Department of State Established
On July 27, 1789, the Department of Foreign Affairs was created, which was later renamed the Department of State.
When the U.S. Constitution was ratified in 1788, it specified that the President would be responsible for the country’s foreign relations. President George Washington soon realized he’d need help and requested the creation of a new executive department to help handle foreign affairs.
The House of Representatives and Senate agreed and approved legislation creating such a department on July 21, 1789. President Washington then signed the legislation on July 27, 1789, officially creating the Department of Foreign Affairs. It was the first department established under the U.S. Constitution. As the office’s responsibilities expanded to cover domestic duties as well as foreign, the agency’s name was changed to the Department of State.
The department was soon responsible for taking the census, managing the U.S. Mint, and keeping the Great Seal in addition to representing the country to other nations. Washington appointed the first Secretary of State, Thomas Jefferson, on September 29, 1789. Jefferson was serving as the minister to France at the time. John Jay, who had been secretary of foreign affairs under the Articles of Confederation, continued in the post until Jefferson returned.
Jefferson returned to America and assumed his new duties in 1790. He supported France in its war with England, laid the foundation for the protection of American territory from Great Britain and Spain, established navigational rights on the Mississippi River, and created commerce treaties with Spain and England.
Over time, many of the Secretary of State’s domestic responsibilities were turned over to other departments as they were developed, though the secretary of state is still the keeper of the Great Seal. Another duty the secretary has is receiving the written document if a President or Vice President decides to resign.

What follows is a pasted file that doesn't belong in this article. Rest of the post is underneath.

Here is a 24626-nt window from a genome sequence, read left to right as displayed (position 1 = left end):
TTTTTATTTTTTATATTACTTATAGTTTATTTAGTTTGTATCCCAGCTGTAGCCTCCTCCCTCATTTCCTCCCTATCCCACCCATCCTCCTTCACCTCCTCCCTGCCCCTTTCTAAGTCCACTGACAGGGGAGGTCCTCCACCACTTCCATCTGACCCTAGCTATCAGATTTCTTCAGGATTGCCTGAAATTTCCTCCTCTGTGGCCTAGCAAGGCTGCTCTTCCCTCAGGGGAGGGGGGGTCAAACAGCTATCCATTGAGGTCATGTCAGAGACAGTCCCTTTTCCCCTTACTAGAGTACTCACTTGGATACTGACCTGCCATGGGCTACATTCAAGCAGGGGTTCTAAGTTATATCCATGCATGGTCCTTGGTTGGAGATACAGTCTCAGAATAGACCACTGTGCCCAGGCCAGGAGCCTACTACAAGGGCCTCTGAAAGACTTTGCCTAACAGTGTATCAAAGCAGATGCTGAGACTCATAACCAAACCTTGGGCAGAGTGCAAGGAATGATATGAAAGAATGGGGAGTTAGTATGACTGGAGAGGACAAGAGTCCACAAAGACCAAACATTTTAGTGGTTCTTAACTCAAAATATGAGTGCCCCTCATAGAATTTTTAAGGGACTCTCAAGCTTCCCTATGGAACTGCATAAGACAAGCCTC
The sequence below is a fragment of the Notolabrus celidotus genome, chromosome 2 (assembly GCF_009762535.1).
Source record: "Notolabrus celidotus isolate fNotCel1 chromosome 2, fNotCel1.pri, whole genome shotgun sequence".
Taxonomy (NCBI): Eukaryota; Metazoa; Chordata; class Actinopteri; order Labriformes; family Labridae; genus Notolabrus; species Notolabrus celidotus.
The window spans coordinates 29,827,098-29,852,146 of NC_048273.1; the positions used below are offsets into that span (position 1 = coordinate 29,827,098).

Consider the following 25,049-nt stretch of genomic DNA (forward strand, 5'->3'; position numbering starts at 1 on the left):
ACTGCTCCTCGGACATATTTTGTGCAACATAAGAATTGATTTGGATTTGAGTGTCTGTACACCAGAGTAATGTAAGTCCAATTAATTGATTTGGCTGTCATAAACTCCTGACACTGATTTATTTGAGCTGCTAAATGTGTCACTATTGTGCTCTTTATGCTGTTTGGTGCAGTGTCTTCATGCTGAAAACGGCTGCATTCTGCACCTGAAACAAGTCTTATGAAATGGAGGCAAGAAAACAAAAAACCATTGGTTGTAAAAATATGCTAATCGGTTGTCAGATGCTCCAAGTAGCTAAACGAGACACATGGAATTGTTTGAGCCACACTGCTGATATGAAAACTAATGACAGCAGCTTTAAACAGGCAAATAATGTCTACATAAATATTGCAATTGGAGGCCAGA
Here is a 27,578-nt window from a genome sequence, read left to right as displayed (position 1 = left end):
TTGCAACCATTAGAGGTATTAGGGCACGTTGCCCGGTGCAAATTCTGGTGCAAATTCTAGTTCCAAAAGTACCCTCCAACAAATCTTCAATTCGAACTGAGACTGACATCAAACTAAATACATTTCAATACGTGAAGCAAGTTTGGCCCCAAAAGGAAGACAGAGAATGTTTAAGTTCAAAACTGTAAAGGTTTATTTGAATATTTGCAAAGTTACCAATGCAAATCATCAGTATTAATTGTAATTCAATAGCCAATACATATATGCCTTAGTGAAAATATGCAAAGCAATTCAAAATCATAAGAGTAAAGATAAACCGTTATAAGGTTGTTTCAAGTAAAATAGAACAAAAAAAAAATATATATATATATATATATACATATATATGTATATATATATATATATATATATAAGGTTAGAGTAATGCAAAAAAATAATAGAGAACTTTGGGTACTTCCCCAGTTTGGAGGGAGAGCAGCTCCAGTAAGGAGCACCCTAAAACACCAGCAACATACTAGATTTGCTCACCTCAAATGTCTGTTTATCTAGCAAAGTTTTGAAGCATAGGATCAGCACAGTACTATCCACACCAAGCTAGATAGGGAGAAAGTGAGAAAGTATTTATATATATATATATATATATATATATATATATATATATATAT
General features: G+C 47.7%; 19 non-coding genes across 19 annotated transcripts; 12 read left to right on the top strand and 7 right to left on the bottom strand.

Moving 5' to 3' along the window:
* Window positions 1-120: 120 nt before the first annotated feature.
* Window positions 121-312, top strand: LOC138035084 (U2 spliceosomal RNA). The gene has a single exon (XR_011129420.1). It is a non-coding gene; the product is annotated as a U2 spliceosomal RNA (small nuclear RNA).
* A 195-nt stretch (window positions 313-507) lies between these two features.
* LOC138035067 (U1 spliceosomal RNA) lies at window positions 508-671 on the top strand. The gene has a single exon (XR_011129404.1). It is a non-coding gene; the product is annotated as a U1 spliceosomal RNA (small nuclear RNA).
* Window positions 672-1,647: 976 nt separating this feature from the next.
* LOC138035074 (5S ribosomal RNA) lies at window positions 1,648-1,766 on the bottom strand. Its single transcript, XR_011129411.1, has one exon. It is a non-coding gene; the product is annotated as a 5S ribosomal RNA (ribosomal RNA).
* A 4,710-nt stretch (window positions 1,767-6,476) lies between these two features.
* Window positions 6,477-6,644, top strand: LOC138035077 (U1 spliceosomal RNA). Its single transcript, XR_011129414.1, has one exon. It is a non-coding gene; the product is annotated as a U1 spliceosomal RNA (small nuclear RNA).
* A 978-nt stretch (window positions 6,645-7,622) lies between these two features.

The primary role of the department is to help the President develop and carry out a foreign policy. It employs about 5,000 people and has diplomats in more than 250 locations around the world. The State Department also serves foreigners trying to visit or immigrate to the U.S. and citizens who are living or traveling abroad. It’s involved in aid programs, fighting international crime, and training foreign militaries as well. The agency also promotes our businesses abroad, opening up new markets. This department issues passports and travel warnings as well.
Many U.S. Secretaries of State have been honored on postage, including:
Official Mail stamps are genuine postage stamps, although they were never available at any post office. These unique stamps are called Officials because their use was strictly limited to government mail. Before 1873, government agencies had “franking” privileges. This meant that government mail could be sent free of postage as long as it bore an authorized signature on the envelope. As of July 1, 1873, “franking” privileges were discontinued and special official stamps were put into circulation for use on government mail.
Each department was issued its own set of stamps. Many of the designs were taken from the current series of regular postage stamps being printed at that time – the so-called “Bank Note Issues.” The department names were inscribed on the stamps instead of the usual “U.S. Postage” and each set was printed in its own distinct color. Only the Post Office Department had its own unique design – a numeral in an oval frame.
In 1884, the Officials were declared obsolete and were replaced with the “penalty” envelope. These envelopes were imprinted with an official emblem and carried a warning against unauthorized use by private individuals.
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